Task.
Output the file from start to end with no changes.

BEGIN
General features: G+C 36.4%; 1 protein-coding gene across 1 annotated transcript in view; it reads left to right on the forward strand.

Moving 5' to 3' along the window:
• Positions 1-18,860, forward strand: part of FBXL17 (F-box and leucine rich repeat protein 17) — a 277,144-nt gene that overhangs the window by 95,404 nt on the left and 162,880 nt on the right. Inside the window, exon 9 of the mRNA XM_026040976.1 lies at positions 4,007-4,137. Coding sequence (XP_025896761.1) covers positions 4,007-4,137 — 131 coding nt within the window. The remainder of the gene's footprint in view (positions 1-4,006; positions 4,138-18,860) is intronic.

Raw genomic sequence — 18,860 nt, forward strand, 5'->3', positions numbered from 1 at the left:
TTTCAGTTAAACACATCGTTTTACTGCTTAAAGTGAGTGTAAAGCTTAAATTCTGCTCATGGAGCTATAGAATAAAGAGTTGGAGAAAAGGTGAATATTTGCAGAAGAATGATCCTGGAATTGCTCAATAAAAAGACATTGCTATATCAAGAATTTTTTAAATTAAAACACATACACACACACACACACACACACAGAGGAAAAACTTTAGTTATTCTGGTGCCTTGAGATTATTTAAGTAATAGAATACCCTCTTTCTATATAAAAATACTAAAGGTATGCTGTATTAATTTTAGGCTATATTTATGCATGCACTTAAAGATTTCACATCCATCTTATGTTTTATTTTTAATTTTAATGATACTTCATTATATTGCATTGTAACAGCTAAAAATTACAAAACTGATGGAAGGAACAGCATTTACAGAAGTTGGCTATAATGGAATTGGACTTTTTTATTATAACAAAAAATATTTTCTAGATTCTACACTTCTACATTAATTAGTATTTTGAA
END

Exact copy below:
General features: G+C 36.4%; 1 protein-coding gene across 1 annotated transcript in view; it reads left to right on the forward strand.

Moving 5' to 3' along the window:
• Positions 1-18,860, forward strand: part of FBXL17 (F-box and leucine rich repeat protein 17) — a 277,144-nt gene that overhangs the window by 95,404 nt on the left and 162,880 nt on the right. Inside the window, exon 9 of the mRNA XM_026040976.1 lies at positions 4,007-4,137. Coding sequence (XP_025896761.1) covers positions 4,007-4,137 — 131 coding nt within the window. The remainder of the gene's footprint in view (positions 1-4,006; positions 4,138-18,860) is intronic.

Raw genomic sequence — 18,860 nt, forward strand, 5'->3', positions numbered from 1 at the left:
TTTCAGTTAAACACATCGTTTTACTGCTTAAAGTGAGTGTAAAGCTTAAATTCTGCTCATGGAGCTATAGAATAAAGAGTTGGAGAAAAGGTGAATATTTGCAGAAGAATGATCCTGGAATTGCTCAATAAAAAGACATTGCTATATCAAGAATTTTTTAAATTAAAACACATACACACACACACACACACACACAGAGGAAAAACTTTAGTTATTCTGGTGCCTTGAGATTATTTAAGTAATAGAATACCCTCTTTCTATATAAAAATACTAAAGGTATGCTGTATTAATTTTAGGCTATATTTATGCATGCACTTAAAGATTTCACATCCATCTTATGTTTTATTTTTAATTTTAATGATACTTCATTATATTGCATTGTAACAGCTAAAAATTACAAAACTGATGGAAGGAACAGCATTTACAGAAGTTGGCTATAATGGAATTGGACTTTTTTATTATAACAAAAAATATTTTCTAGATTCTACACTTCTACATTAATTAGTATTTTGAA